One Day in Pristina, Kosovo

Community Highlights Europe One Day in Pristina, Kosovo

In 2015, I zigzagged my way across the Balkans, an area devastated by war and destruction in the not too distant past. Finding myself in Nis, in the south of Serbia, I decided to take the bus to Pristina in Kosovo. This decision was much to the distaste of Serbians friends, shaking their heads, urging me not to go, it was dangerous. The ongoing friction between the countries, with Serbia’s continued refusal to recognise Kosovo’s independence, further tainted by propaganda, underpinned the scorn directed towards the nation and its people. I went anyway, stayed a week and glad I did not take the advice.

The immediate cause of the conflict was Slobodan Milosevic and his oppression of the ethnic Albanians, inhabitants for the preceding decade. It was there, in Pristina, I met a young woman embracing feminism and individual identity, in a country slowly coming to grips with its recent tragic history. I met Ana on asking for directions to the ‘Newborn’ sculpture, a symbol of the new Kosovo. She was free that afternoon and offered to accompany me around town. Ana stood out from the crowd, sporting black dreadlocks, complete with several piercings and a sleeve of tattoos, in a city where modesty abounds.

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[center]Kid's at Newborn - the design is renewed every year
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Turned out she was a 19-year-old art student. Ana not only shaped her own unique style, her creativity was shared, tattooing and piercing others who craved self-expression. She was setting a trend, inspiring other young Kosovars to break the mold and embrace individuality. Walking around the city, it was obvious, Ana was pretty popular, hugging friends while introducing me.

She was itching to take me to the lesser known ‘Heroinat’ monument. Embedded with 60,000 coins, in honour of the same number of women raped during the 16-month conflict between 1998 and 99.

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She led me to parts of the city tucked away down alleyways off the main drag. We trawled charity shops searching for the quirky clothes, she often alters before stepping out with panache. Next stop was the Central Market. Thriving with folk in the search for fresh produce and anything else they needed. I even found a Kosovo fridge magnet, at the back of a dusty old stall.

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The ubiquitous paprika

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We stopped in an old traditional tea house, trying to drink from tiny glasses, too scalding hot to pick up with our fingers. She quietly urged me to look around, the tea house was clearly the domain of men and despite the looks of disapproval, Ana did not care. Being used to it, as she faced criticism daily, due to her appearance and lifestyle, in what was a conservative Muslim society.

As the call for prayer echoed over the city, she spoke about her elderly neighbours yelling 'you will rot in hell' when passing her on the street. Since she laughed telling the story, I had the sense she felt quite proud and any condemnation would only serve to make her rebel even further against the grain.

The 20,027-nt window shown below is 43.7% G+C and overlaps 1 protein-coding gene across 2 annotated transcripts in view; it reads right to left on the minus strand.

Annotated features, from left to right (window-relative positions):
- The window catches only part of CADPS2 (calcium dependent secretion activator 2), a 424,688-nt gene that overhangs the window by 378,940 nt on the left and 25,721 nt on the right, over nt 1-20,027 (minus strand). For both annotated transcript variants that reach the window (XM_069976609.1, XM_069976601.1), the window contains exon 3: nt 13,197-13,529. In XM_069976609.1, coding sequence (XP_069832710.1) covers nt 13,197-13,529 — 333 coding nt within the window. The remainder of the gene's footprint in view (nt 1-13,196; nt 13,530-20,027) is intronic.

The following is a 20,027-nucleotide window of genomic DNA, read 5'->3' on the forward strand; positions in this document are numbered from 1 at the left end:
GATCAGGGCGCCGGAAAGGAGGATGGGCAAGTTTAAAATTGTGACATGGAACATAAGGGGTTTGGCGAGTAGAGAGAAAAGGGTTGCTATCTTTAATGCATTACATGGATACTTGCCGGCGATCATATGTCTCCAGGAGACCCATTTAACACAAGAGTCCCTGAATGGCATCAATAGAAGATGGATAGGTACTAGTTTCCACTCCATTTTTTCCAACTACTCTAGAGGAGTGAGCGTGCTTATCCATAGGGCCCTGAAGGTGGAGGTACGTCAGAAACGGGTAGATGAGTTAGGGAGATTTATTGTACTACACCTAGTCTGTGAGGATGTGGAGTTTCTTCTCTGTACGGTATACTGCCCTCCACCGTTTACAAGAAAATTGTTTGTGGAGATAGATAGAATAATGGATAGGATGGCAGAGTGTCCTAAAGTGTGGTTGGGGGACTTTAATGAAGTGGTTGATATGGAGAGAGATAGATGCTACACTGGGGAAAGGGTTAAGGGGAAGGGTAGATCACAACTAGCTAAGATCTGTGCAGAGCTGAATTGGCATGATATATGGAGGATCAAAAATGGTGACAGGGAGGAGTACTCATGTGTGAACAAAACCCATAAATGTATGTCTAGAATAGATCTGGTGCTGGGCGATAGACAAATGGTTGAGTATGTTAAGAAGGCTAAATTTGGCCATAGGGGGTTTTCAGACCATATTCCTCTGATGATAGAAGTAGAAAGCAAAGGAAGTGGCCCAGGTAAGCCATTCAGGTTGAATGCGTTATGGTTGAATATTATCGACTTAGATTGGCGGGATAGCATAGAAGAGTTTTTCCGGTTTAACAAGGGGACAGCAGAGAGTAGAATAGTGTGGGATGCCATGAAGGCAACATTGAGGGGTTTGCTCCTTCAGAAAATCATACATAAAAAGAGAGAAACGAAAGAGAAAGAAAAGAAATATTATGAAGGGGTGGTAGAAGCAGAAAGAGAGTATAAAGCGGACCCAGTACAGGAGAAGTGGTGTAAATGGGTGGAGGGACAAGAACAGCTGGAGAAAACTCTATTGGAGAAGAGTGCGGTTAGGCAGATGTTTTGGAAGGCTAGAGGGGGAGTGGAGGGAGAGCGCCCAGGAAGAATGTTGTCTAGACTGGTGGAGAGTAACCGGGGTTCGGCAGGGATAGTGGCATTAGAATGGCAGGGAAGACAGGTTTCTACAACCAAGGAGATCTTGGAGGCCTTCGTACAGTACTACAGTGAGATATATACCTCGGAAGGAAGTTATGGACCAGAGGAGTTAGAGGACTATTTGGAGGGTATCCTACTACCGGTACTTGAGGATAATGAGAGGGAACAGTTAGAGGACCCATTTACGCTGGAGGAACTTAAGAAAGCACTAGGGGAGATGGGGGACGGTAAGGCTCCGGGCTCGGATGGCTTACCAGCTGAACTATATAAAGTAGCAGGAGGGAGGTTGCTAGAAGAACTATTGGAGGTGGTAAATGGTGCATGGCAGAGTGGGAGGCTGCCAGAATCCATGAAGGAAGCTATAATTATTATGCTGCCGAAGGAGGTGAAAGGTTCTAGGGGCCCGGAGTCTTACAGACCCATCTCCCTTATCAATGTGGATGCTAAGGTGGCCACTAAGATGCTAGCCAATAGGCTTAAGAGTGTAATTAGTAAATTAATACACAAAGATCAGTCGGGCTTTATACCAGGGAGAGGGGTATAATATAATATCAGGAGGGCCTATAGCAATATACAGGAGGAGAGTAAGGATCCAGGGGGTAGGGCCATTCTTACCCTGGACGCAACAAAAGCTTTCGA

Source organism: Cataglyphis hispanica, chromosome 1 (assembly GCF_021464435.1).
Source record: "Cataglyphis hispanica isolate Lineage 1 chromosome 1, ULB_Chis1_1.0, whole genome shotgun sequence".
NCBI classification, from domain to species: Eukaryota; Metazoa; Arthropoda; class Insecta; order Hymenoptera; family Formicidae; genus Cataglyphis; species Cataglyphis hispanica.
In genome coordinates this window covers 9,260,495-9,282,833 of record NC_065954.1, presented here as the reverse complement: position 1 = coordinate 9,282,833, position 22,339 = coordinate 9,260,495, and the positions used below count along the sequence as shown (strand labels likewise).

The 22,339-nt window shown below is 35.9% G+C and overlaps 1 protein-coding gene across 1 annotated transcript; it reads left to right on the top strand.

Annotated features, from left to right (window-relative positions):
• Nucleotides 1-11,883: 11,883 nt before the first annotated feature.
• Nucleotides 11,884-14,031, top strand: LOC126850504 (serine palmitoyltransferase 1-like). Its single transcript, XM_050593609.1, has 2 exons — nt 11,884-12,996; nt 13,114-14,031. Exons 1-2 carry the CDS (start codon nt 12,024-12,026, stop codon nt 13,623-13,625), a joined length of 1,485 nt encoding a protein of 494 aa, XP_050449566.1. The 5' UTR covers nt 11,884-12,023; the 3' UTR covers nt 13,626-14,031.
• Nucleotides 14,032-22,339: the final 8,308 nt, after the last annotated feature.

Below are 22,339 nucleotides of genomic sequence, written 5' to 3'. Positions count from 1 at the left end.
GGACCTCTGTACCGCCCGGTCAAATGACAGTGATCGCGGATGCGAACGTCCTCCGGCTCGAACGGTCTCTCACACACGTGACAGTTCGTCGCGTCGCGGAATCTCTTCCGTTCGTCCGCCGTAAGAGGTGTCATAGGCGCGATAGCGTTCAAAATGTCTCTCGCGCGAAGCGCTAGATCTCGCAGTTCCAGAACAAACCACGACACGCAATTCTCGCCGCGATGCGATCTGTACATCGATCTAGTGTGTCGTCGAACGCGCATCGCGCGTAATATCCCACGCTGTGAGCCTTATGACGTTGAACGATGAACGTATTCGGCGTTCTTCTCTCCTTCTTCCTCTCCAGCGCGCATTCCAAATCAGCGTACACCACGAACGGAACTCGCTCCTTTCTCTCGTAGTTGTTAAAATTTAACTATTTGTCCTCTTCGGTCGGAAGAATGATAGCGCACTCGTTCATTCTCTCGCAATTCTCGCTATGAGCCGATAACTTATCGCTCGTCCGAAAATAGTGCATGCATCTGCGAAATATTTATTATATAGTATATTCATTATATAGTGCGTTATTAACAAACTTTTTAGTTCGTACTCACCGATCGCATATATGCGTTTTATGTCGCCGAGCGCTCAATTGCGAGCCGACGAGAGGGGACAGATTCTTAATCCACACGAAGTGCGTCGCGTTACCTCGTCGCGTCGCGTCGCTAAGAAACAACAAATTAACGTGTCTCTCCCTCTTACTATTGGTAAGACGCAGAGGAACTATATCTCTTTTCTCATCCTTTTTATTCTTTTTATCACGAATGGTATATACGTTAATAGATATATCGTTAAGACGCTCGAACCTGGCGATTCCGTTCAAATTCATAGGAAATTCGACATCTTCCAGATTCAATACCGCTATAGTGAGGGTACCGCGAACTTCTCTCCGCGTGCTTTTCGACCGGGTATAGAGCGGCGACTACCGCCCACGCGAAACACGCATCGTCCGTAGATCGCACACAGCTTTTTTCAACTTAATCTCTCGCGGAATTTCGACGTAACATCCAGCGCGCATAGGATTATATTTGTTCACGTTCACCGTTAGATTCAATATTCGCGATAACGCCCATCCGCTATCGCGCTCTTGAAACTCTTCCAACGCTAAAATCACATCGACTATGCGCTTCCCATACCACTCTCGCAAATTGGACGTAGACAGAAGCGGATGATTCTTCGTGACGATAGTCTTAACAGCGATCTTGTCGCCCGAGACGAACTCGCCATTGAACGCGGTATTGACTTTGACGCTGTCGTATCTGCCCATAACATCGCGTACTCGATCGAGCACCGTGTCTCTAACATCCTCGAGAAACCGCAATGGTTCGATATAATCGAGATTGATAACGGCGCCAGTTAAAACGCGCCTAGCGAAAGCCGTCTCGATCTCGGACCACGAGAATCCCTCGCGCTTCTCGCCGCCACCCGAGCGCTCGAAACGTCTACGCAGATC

She spoke fondly of her mum, a Social Worker, who she thanked for her sound value base. The frustrations shared with Ana, about the severe lack of legal protection for women in the country, led her to campaign alongside her mum. Rates of violence against women and children, were said to be frighteningly high in Kosovo.

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Theodora, another lovely woman I met

Her mum was key in setting up the ‘Shelter for Women & Children’, in Pristina, providing refuge and advice. Ana believed the country had a prevailing patriarchal mindset and difficult economic situations, a combination that increased violence, and trapped women/children in abusive households. Acknowledging domestic violence as a global pandemic, Ana believed that many older Kosovar women as a culture, accepted violence as part of the marriage contract. Although not perfect, women fleeing abuse in the UK can at the very least, access housing and welfare benefits; whereas if a Kosovar women wants to leave and has no personal income, she is trapped.

Along with her mum and other local women, they were raising awareness in the community, domestic violence was not only wrong, but a crime. As well as trying to remove the stigma, that goes along with speaking out and reporting to the police. Women were coming forward, slowly but steadily, for advice or to seek scarce refuge space. Together they were advocating for the right to be treated with dignity and to speak for themselves, being undermined by men in their families as well as by men in public spaces.

As the day came to an end, I was reminded of Ana's urgency to show me the ‘Heroinat' monument and explain its significance. I was so glad she did. Being from Scotland where services responding to gender-based violence are more developed; meeting this young women volunteering at the grass roots level, at the very beginning of the lengthy, complex process of effecting change, in a society entrenched with misogyny, has remained with me

My one regret about that day is when I wrote Ana's e-mail address, I must have copied a letter or digit wrong, and have no way to contact her. But if ever I go back to Pristina, I am sure I will find her, after all she stands out from the crowd, in more ways than one.

This featured blog entry was written by katieshevlin62 from the blog One Day in Pristina, Kosovo.
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By katieshevlin62

Posted Fri, Apr 24, 2020 | Kosovo | Comments